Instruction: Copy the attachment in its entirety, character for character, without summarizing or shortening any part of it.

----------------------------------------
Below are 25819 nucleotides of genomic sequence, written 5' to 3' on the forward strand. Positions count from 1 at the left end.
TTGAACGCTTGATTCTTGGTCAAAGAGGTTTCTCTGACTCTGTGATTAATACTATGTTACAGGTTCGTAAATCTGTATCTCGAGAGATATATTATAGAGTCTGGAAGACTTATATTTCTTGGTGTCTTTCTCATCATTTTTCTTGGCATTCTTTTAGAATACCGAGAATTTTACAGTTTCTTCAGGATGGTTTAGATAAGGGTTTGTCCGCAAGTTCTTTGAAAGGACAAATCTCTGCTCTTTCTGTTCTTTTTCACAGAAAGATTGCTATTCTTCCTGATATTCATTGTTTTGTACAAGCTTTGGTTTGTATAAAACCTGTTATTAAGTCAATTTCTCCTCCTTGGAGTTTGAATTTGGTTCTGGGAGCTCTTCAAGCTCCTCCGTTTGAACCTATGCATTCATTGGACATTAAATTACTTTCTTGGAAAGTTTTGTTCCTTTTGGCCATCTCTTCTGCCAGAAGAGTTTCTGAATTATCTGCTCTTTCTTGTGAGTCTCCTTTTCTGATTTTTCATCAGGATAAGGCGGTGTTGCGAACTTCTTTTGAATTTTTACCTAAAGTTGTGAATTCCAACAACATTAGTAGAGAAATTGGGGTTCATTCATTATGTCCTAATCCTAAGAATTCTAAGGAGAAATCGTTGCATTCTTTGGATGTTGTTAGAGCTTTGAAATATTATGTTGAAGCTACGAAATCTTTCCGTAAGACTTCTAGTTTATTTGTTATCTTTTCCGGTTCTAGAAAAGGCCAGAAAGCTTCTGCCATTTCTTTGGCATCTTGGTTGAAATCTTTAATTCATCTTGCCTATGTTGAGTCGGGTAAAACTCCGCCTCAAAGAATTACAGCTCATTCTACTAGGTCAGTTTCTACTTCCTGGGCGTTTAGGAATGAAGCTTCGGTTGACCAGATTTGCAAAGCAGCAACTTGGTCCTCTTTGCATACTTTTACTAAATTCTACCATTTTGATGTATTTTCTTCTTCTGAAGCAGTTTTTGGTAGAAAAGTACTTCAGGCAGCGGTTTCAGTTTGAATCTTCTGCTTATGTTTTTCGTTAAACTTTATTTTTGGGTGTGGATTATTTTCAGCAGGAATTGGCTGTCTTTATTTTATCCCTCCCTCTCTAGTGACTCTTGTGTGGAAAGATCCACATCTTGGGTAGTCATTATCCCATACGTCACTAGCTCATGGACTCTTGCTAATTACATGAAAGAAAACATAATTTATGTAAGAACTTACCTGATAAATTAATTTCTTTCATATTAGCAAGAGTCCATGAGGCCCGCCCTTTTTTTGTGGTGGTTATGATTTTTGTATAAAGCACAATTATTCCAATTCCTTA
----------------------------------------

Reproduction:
Below are 25819 nucleotides of genomic sequence, written 5' to 3' on the forward strand. Positions count from 1 at the left end.
TTGAACGCTTGATTCTTGGTCAAAGAGGTTTCTCTGACTCTGTGATTAATACTATGTTACAGGTTCGTAAATCTGTATCTCGAGAGATATATTATAGAGTCTGGAAGACTTATATTTCTTGGTGTCTTTCTCATCATTTTTCTTGGCATTCTTTTAGAATACCGAGAATTTTACAGTTTCTTCAGGATGGTTTAGATAAGGGTTTGTCCGCAAGTTCTTTGAAAGGACAAATCTCTGCTCTTTCTGTTCTTTTTCACAGAAAGATTGCTATTCTTCCTGATATTCATTGTTTTGTACAAGCTTTGGTTTGTATAAAACCTGTTATTAAGTCAATTTCTCCTCCTTGGAGTTTGAATTTGGTTCTGGGAGCTCTTCAAGCTCCTCCGTTTGAACCTATGCATTCATTGGACATTAAATTACTTTCTTGGAAAGTTTTGTTCCTTTTGGCCATCTCTTCTGCCAGAAGAGTTTCTGAATTATCTGCTCTTTCTTGTGAGTCTCCTTTTCTGATTTTTCATCAGGATAAGGCGGTGTTGCGAACTTCTTTTGAATTTTTACCTAAAGTTGTGAATTCCAACAACATTAGTAGAGAAATTGGGGTTCATTCATTATGTCCTAATCCTAAGAATTCTAAGGAGAAATCGTTGCATTCTTTGGATGTTGTTAGAGCTTTGAAATATTATGTTGAAGCTACGAAATCTTTCCGTAAGACTTCTAGTTTATTTGTTATCTTTTCCGGTTCTAGAAAAGGCCAGAAAGCTTCTGCCATTTCTTTGGCATCTTGGTTGAAATCTTTAATTCATCTTGCCTATGTTGAGTCGGGTAAAACTCCGCCTCAAAGAATTACAGCTCATTCTACTAGGTCAGTTTCTACTTCCTGGGCGTTTAGGAATGAAGCTTCGGTTGACCAGATTTGCAAAGCAGCAACTTGGTCCTCTTTGCATACTTTTACTAAATTCTACCATTTTGATGTATTTTCTTCTTCTGAAGCAGTTTTTGGTAGAAAAGTACTTCAGGCAGCGGTTTCAGTTTGAATCTTCTGCTTATGTTTTTCGTTAAACTTTATTTTTGGGTGTGGATTATTTTCAGCAGGAATTGGCTGTCTTTATTTTATCCCTCCCTCTCTAGTGACTCTTGTGTGGAAAGATCCACATCTTGGGTAGTCATTATCCCATACGTCACTAGCTCATGGACTCTTGCTAATTACATGAAAGAAAACATAATTTATGTAAGAACTTACCTGATAAATTAATTTCTTTCATATTAGCAAGAGTCCATGAGGCCCGCCCTTTTTTTGTGGTGGTTATGATTTTTGTATAAAGCACAATTATTCCAATTCCTTA